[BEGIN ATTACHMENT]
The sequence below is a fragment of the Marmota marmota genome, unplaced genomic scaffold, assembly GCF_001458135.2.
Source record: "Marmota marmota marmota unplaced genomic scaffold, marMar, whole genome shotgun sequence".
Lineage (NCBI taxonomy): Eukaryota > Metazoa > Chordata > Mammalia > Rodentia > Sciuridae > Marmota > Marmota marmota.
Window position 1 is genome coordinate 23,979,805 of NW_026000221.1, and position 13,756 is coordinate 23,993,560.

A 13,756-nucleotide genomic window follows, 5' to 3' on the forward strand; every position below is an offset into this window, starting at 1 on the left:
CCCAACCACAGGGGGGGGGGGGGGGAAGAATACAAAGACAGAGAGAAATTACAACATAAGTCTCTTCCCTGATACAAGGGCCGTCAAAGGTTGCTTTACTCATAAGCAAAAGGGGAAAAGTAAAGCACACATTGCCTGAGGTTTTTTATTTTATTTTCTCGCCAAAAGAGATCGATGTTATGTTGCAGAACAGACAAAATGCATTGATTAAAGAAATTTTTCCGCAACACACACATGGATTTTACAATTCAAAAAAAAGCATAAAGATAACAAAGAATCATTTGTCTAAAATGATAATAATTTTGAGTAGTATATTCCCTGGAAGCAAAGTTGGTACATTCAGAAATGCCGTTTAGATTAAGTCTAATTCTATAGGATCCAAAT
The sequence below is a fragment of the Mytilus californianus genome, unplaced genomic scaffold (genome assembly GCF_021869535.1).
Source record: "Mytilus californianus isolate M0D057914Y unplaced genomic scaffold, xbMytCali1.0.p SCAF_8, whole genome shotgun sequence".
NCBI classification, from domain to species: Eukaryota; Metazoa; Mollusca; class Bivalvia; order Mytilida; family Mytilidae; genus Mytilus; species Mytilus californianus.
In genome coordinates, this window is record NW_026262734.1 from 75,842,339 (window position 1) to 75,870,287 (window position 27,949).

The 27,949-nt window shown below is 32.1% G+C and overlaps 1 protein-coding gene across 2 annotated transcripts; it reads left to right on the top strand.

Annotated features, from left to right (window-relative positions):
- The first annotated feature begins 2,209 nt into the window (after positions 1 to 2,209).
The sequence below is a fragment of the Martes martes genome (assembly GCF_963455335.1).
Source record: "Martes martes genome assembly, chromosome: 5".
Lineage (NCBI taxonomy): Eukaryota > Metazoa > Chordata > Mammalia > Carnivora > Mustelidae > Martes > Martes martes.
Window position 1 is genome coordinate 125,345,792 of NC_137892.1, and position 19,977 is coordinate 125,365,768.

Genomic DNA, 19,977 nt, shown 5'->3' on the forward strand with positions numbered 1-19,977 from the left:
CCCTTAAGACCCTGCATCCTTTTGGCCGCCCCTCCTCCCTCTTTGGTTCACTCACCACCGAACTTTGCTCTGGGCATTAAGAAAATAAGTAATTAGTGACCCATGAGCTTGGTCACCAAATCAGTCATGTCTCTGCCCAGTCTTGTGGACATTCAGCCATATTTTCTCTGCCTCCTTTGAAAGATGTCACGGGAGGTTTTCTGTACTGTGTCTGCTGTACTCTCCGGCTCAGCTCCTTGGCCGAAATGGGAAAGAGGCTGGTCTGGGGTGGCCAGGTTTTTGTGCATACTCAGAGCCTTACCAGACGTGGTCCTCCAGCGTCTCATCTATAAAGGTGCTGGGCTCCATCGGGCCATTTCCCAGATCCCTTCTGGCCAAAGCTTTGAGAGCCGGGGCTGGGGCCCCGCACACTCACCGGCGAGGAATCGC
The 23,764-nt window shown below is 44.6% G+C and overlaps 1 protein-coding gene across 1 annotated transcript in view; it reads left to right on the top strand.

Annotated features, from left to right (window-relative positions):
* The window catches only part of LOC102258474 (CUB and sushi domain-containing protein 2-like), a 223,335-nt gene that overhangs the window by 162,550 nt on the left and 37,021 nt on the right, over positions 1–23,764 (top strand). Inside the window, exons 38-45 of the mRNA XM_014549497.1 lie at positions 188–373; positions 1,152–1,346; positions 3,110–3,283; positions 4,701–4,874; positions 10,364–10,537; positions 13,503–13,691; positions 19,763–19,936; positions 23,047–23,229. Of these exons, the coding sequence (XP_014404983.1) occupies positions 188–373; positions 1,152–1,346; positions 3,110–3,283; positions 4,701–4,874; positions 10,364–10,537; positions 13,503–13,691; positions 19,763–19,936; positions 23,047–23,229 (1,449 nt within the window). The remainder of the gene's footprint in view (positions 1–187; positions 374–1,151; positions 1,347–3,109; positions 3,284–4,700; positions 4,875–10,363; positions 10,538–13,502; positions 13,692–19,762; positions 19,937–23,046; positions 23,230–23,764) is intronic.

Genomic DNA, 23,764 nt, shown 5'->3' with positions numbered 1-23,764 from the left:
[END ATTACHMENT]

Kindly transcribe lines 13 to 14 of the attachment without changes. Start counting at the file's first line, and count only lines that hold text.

- The first annotated feature begins 2,209 nt into the window (after positions 1 to 2,209).
The sequence below is a fragment of the Martes martes genome (assembly GCF_963455335.1).